Together with Anthony she opened the coffee shop Nola in Peckham, which also functions as a community space that supports young artists. They wrote and recorded two more Oh Wonder albums, and finally built Highwater, their own recording studios in South London. “I've realised I'm someone that clearly just desperately craves external validation. I've put this on myself, or maybe my parents put it on me, but I just need to be doing things all the time and being better and making more and doing more and expanding and progressing,” says Vander West. “There's no sense of me that just goes, this is enough, I am adequate. Which is kind of the sad side of this coin.”

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It’s this theme of expectation and the many pressures that come with being a cis woman that echo through her solo debut Find Joy. For Vander West, the writing was cathartic, unpacking lingering experiences and working through her own self-perception. “A lot of the open-ended threads that I left in my early twenties and a lot of the things that happened to me were left unprocessed. If I’m somebody that uses music to process things that happened to me, make sense of them and overcome them, I never got the chance to do that,” she says.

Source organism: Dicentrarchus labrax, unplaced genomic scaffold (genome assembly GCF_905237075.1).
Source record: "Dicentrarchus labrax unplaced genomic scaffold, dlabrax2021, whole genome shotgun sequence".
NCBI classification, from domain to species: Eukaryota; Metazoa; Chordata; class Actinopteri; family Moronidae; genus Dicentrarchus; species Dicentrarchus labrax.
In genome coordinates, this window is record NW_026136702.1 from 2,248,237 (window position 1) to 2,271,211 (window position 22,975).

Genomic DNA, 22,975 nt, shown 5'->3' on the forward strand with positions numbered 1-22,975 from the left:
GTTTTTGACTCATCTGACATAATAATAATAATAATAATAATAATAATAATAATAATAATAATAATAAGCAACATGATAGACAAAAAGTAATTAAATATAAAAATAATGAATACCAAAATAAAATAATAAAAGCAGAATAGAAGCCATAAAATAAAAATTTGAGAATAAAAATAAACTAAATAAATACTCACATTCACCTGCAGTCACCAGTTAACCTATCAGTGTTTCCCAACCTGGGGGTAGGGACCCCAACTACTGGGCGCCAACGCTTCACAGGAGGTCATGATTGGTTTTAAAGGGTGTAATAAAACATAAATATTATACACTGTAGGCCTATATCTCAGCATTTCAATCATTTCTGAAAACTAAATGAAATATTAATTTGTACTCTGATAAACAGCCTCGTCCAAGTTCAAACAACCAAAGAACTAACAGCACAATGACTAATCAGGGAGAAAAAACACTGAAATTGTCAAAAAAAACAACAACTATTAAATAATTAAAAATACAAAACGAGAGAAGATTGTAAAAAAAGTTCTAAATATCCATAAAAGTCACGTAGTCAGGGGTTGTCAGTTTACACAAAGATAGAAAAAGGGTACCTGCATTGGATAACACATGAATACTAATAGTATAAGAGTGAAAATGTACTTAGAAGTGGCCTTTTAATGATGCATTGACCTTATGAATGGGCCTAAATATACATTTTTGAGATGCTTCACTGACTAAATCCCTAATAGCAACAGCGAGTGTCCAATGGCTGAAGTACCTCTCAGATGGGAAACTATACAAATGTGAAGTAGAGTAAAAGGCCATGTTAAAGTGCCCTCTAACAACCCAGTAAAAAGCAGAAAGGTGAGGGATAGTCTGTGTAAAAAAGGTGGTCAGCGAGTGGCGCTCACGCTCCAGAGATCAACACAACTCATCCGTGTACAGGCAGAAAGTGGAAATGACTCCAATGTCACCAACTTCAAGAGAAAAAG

Across the album, Vander West pushes her own songwriting, expanding on personal narratives with stark imagery, playing with conventional pop structures and delving into darker sonic territory. Tracks like “Free To Be” are loaded with stream-of-consciousness reckoning while recent single “Change” is defiant with a hint of Self Esteem’s RnB tapestry delivery and empowering sentiment.


For Vander West, so many of the struggles within the record’s narratives come from balancing inherent learnings with the context of positive, modern aspirations - being in your mid-thirties surrounded by messages of independence but still not quite free. “I remember being fifteen and doing the Special K diet and eating cereal. I wasn't fat or overweight or anything, but it was just this universally acknowledged thing that to be smaller was better,” she says. “Now we're in this beautiful brave new world where you can be whatever the hell you want. I've not grown up in that and it's really weird to try and embrace that because it's shifting my mindset. You think that no one gives a shit, but then they're like, talk to me about your ovaries…”